9. ^ "Mitsubishi Heavy Industries to Acquire Canadair Regional Jet Program from Bombardier Inc" (Press release). Mitsubishi Heavy Industries. June 25, 2019.
  10. ^ Lewis, Peter. "Mitsubishi seeks CRJ-X share." Flight International, 27 April 1996.
  11. ^ "Bombardier gains approval to offer stretched Regional Jet." Flight International, 4 September 1996.
  12. ^ Hemmerdinger, Jon (June 26, 2019). "Bombardier halts CRJ sales amid pending divestiture". Flightglobal.com.
  13. ^ Warwick, Graham (June 27, 2019). "Bombardier Separating CRJ From Challenger Certificate For MHI Sale". aviationweek.com.
  14. ^ "Bombardier Concludes Sale of the CRJ Series Regional Jet Program to Mitsubishi Heavy Industries - Bombardier". www.bombardier.com (Press release). June 1, 2020.
  15. ^ Hemmerdinger, Jon (June 1, 2020). "Mitsubishi closes CRJ acquisition despite SpaceJet uncertainty". Flight Global.
  16. ^ "CRJ Series - Regional Aircraft". mhirj.com. Retrieved September 21, 2020.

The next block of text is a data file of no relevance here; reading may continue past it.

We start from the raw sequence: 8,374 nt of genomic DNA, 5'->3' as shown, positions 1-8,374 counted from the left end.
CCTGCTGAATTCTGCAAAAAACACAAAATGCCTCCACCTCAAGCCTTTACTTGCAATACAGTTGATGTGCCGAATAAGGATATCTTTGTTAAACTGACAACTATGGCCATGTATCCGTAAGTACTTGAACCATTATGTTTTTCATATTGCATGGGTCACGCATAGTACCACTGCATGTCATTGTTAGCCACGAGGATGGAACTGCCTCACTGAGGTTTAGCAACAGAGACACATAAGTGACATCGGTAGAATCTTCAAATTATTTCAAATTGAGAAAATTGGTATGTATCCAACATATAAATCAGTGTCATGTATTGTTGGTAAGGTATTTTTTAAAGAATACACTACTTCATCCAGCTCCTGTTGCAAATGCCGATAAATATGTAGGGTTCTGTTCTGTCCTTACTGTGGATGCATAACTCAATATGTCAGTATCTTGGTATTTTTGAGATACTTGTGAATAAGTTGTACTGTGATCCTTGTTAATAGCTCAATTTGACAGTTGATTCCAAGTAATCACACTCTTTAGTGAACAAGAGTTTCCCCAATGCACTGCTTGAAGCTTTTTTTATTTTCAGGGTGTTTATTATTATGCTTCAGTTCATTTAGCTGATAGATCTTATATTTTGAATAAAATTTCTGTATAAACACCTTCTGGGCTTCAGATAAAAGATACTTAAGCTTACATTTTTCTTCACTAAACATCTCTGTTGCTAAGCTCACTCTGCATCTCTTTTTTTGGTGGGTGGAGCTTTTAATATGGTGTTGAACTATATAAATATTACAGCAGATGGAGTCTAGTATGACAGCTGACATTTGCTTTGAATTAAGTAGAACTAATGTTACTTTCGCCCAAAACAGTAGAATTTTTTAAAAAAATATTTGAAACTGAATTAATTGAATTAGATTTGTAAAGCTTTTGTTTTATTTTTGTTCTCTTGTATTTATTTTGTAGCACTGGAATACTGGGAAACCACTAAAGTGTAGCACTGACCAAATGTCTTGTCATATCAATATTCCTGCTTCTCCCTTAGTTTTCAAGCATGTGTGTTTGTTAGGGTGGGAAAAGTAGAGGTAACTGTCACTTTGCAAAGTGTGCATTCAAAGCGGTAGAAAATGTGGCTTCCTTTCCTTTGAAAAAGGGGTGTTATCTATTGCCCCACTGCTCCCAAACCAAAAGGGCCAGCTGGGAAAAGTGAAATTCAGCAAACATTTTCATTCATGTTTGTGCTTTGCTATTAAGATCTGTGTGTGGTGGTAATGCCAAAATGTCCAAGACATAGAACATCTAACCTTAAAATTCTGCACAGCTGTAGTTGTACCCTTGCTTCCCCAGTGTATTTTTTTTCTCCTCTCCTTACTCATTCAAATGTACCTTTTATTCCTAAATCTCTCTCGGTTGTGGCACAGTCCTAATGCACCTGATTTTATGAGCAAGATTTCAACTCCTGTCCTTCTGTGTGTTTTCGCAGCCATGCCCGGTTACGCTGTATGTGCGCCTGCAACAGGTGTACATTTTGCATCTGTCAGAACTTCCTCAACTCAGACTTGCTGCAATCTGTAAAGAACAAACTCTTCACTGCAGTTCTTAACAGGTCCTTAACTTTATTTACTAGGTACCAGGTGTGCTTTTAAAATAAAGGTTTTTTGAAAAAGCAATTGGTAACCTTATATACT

17. ^ "Lufthansa uses Mitsubishi Jets". www.aerotelegraph.com. June 5, 2020. Our product name has not changed. These are still CRJ series aircraft.
  18. ^ Kleps, Kochan (March 1, 2021). "Final Bombardier CRJ Comes off Production Line". Airways Magazine.
  19. ^ "CRJ airport planning manual" (PDF). Bombardier. January 10, 2016.
  20. ^ "CRJ700 Factsheet" (PDF). MHI RJ. 2020.
  21. ^ "CRJ900 Factsheet" (PDF). MHI RJ. 2020.
  22. ^ "CRJ1000 Factsheet" (PDF). MHI RJ. 2020.
  23. ^ a b c d "CRJ200 Fact sheet" (PDF). Bombardier. June 2006.
  24. ^ "CRJ700 Airport Planning Manual" (PDF). Bombardier. December 18, 2013.
  25. ^ "CRJ900 Airport Planning Manual" (PDF). Bombardier. December 17, 2015.
  26. ^ "CRJ1000 Airport Planning Manual" (PDF). Bombardier. December 17, 2015.
  27. ^ a b "CRJ Specifications". Bombardier.
  28. ^ "DOC 8643 - Aircraft Type Designators". ICAO. Retrieved February 7, 2021.

External links

  • Media related to Bombardier CRJ at Wikimedia Commons